No, Cuba is not getting better

Fidel Castro

One country we haven’t neglected on this site is Cuba. We’ve written about American TV reporter Lisa Howard’s romance with Fidel Castro, about Israeli actress Gal Gadot’s plans to make a movie about their liaison, about the late celebrity chef Anthony Bourdain’s affection for Fidel Castro, about a celebration of Che Guevara in Norwegian Air’s inflight magazine, about a big, splashy fashion show held by Karl Lagerfeld in Havana, about a movie about Hemingway that whitewashed Cuban Communism, about a USA Today whitewash of Cuban Communism, about an Agence France Press whitewash of Cuban Communism, about a Time Magazine whitewash of Cuban Communism…and so on.

Obama in Havana

If we’re particularly attentive to Cuba, it’s partly because it’s so close to the U.S. and partly because its Communist regime has long been an object of affection for many stateside useful stooges. Many people on the left who would readily acknowledge that the Soviet Union and Mao’s China were unworthy of admiration nonetheless had a soft spot for Castro and his cronies. These same people warmed to one of the major initiatives of Barack Obama’s presidency, the opening to Cuba, which they presented as evidence that the island nation was transitioning, slowly but surely, to something resembling democracy.

Jose Marti International Airport in Havana

Obama may have reneged on his promise to move the U.S. Embassy in Israel to Jerusalem, but he made a great show of opening the first U.S. Embassy in Havana since the Cuban Revolution. He authorized the resumption of commercial air flights, holiday cruises, and mail service between the U.S. and Cuba. He allowed the Cuban government to open bank accounts in the U.S. and removed it from the official list of state sponsors of terrorism. And in March 2016 he made a high-profile visit to the island.

U.S. Embassy in Havana

At first Obama had said he would make such a visit only if there were real signs that Cubans were being given more freedom. But he ended up going even though such indicators as the number of arrests of political dissidents turned out to be on the rise. A Boston Globe headline in February 2016 read “Obama Breaks Pledge – Will Visit Cuba Despite Worsening Human Rights.” His Deputy National Security Advisor, Ben Rhodes, even went so far as to dispel suggestions that Obama was out to encourage an end to, or softening of, Cuban Communism: if past U.S. policies had sent the message “that the United States was seeking to pursue regime change” on the island, said Rhodes, “Obama will make clear that the United States is not a hostile nation seeking regime change.” Well, full points for honesty, if for nothing else.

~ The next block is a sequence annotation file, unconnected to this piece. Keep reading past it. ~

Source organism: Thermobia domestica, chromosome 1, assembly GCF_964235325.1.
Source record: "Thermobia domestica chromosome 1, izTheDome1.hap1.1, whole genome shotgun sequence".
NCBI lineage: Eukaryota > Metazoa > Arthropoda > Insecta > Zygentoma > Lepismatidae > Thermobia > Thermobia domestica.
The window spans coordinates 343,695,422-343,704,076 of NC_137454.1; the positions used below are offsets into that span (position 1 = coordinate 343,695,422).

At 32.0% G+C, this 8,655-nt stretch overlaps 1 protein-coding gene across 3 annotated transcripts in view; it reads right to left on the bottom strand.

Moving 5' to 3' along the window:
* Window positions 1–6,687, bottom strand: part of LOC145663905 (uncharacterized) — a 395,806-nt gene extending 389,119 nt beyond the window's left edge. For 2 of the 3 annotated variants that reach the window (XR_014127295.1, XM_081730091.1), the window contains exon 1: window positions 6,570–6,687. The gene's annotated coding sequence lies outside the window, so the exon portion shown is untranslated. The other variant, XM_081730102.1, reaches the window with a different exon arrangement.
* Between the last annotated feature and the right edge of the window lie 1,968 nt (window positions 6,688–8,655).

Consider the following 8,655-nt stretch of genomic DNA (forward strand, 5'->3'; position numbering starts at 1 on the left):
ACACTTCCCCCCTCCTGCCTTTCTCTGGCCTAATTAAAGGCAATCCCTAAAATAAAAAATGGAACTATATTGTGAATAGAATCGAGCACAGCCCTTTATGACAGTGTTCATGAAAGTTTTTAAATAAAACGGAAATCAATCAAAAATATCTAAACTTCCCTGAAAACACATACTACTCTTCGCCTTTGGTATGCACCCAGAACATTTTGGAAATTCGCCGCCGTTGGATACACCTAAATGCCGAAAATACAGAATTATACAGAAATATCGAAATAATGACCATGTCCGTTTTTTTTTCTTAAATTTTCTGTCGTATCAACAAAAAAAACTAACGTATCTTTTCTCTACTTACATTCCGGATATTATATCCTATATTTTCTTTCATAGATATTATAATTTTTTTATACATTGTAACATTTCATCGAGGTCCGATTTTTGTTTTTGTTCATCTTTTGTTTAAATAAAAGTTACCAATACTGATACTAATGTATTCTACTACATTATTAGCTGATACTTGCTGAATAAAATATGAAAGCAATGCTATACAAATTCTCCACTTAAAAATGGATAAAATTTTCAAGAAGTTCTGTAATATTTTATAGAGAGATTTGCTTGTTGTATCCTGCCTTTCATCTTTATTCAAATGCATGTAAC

Ben Rhodes

In point of fact, Obama’s Cuba policy gave a great deal to the Cuban regime and asked virtually nothing of it. U.S. officials admitted that the thinking behind Obama’s one-way generosity was that it would somehow encourage reforms – an assumption that was, at best, remarkably naïve and ill-informed. Among the critics of Obama’s new approach was Senator Bob Menendez (D-NJ), who in a passionate speech on the floor of the Senate said that the sight of the U.S. President “laughing and shaking hands with the only dictatorship in the western Hemisphere” made him think of Cuban dissident “Berta Soler of the Ladies in White and her fellow human rights and democracy advocates.”

Elliott Abrams

Elliott Abrams, who has held major diplomatic posts under several presidents, agreed with Menendez, writing that Obama’s visit to Cuba “weakens the chances for freedom in Cuba because it is organized around encouraging the current regime rather than pressuring it for change.” Abrams added: “There is no evidence that the president will meet with the key–and incredibly courageous–dissidents who struggle at enormous sacrifice for freedom in Cuba. There is no evidence he even comprehends that most of the economic benefits of his opening to Cuba are accruing to the regime and the armed forces.”

Miguel Diaz-Canel

President Trump reversed many of Obama’s Cuba policies – and was criticized severely for it by those who shared Obama’s view that the way to make dictators nice is to make nice with dictators. Unfortunately, many blinkered folks in the U.S. and elsewhere actually believe that Cuba is undergoing serious reforms. As evidence of this proposition, they point to the selection of a new Cuban president, Miguel Díaz-Canel, in April of last year. The fact that Díaz-Canel is not a member of the Castro family is cited as a sign of hope – although the fact is that Raul Castro remains head of the Communist Party and thus the nation’s de facto leader.

Diaz-Canel with Maduro

In reality Díaz-Canel’s ascent to the presidency means nothing. The first foreign leader he met with after his inauguration was Nicolás Maduro. On February 4 the Madrid-based Cuban Observatory of Human Rights (COHR) reported that at least 179 arbitrary detentions had taken place in Cuba during the month of January. While the already horrible economic situation in Cuba is deteriorating, oppression is intensifying. A new Constitution – which is presented by the government as some kind of advance over its predecessor but which makes only cosmetic alterations while reaffirming the Communist system of government – has been a focus of protest, and the COHR expressed concern in its report “about the increasing aggressiveness of the police against activists who peacefully demonstrate NO to the Constitution” and about the more general effort to “crush any dissent surrounding the new Constitution.”